Physical Infrastructure

Microsoft IT recognized that a key distinction between traditional data centers and a private cloud is the abstraction of physical resources. Physical resources are placed into higher-level resource pools, fault domains, upgrade domains, and so on. After those resource pools were created, Microsoft IT was then able to map their physical resources to the infrastructure; which meant that their private cloud could then aggregate resources (compute, storage, and network) so that capacity requirements are dynamically modified to match fluctuation in the system workload.

It is important to note that the physical infrastructure design is a key solution element that must provide the ability to pinpoint, troubleshoot, and diagnose physical infrastructure failures. With the addition of cloud hardware abstraction troubleshooting and locating a hardware failure can become complicated if the physical infrastructure design does not account for that need.

Resource Management and Fabric Capacity

Once the hardware infrastructure design was in place; Microsoft IT established logical compute, storage, and network resource groups creating an abstraction layer for their physical hardware components. On top of the resource management plan, Microsoft IT then developed the cloud abstraction layer that categorized their fabric into groups of capacity and capabilities.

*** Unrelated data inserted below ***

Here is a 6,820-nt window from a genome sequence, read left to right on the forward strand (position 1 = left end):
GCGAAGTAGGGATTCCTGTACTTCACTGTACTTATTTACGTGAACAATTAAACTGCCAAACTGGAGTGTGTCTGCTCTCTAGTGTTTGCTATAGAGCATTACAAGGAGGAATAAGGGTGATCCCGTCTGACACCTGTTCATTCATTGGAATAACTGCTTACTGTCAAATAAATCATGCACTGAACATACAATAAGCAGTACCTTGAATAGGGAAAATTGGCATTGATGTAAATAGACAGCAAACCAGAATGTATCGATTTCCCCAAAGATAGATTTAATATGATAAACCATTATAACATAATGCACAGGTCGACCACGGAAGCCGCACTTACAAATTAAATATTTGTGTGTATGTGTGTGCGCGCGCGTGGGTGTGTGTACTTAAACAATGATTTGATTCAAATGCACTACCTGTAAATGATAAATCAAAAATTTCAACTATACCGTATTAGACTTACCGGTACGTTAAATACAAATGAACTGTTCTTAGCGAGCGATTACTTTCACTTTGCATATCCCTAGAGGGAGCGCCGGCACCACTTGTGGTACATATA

Managing cloud resources ensures that the available compute, storage, and network resources are efficiently utilized and quickly scalable to meet customer demand quickly. A premise of the fabric is that all elements of the fabric are highly available at all times, delivering the perception of limitless capacity, and being properly monitored to ensure that common servicing does not impact performance. While delivering the perception of limitless capacity, it is vital to manage the risk of oversubscription through trending and monitoring offered by System Center 2012 SP1.

  • Compute components must be clustered appropriately to meet VM expectations along with the fabric administration expectations during normal hardware servicing.
  • Storage should be elastic with the ability to move between capacity units without impacting the service and while maintaining stability and reliability. Microsoft IT is leveraging Windows Server 2012 Storage and VM Live migration features to achieve this.